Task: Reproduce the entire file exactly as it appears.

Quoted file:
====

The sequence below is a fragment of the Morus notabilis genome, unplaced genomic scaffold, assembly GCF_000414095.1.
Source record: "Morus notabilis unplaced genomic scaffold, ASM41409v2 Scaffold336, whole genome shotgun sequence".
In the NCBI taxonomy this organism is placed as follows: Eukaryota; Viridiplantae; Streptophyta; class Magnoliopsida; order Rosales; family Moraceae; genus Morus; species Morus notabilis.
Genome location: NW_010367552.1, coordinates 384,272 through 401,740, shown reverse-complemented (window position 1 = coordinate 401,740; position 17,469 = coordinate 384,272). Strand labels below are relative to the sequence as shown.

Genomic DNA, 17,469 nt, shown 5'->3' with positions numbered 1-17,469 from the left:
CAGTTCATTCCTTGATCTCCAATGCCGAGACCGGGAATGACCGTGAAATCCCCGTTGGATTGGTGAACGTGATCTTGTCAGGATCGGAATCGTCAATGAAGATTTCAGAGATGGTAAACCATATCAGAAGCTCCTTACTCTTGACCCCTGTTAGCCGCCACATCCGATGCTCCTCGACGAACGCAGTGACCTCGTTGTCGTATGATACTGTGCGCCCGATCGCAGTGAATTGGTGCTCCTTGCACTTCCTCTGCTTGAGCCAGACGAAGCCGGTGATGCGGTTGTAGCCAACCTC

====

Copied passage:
The sequence below is a fragment of the Morus notabilis genome, unplaced genomic scaffold, assembly GCF_000414095.1.
Source record: "Morus notabilis unplaced genomic scaffold, ASM41409v2 Scaffold336, whole genome shotgun sequence".
In the NCBI taxonomy this organism is placed as follows: Eukaryota; Viridiplantae; Streptophyta; class Magnoliopsida; order Rosales; family Moraceae; genus Morus; species Morus notabilis.
Genome location: NW_010367552.1, coordinates 384,272 through 401,740, shown reverse-complemented (window position 1 = coordinate 401,740; position 17,469 = coordinate 384,272). Strand labels below are relative to the sequence as shown.

Genomic DNA, 17,469 nt, shown 5'->3' with positions numbered 1-17,469 from the left:
CAGTTCATTCCTTGATCTCCAATGCCGAGACCGGGAATGACCGTGAAATCCCCGTTGGATTGGTGAACGTGATCTTGTCAGGATCGGAATCGTCAATGAAGATTTCAGAGATGGTAAACCATATCAGAAGCTCCTTACTCTTGACCCCTGTTAGCCGCCACATCCGATGCTCCTCGACGAACGCAGTGACCTCGTTGTCGTATGATACTGTGCGCCCGATCGCAGTGAATTGGTGCTCCTTGCACTTCCTCTGCTTGAGCCAGACGAAGCCGGTGATGCGGTTGTAGCCAACCTC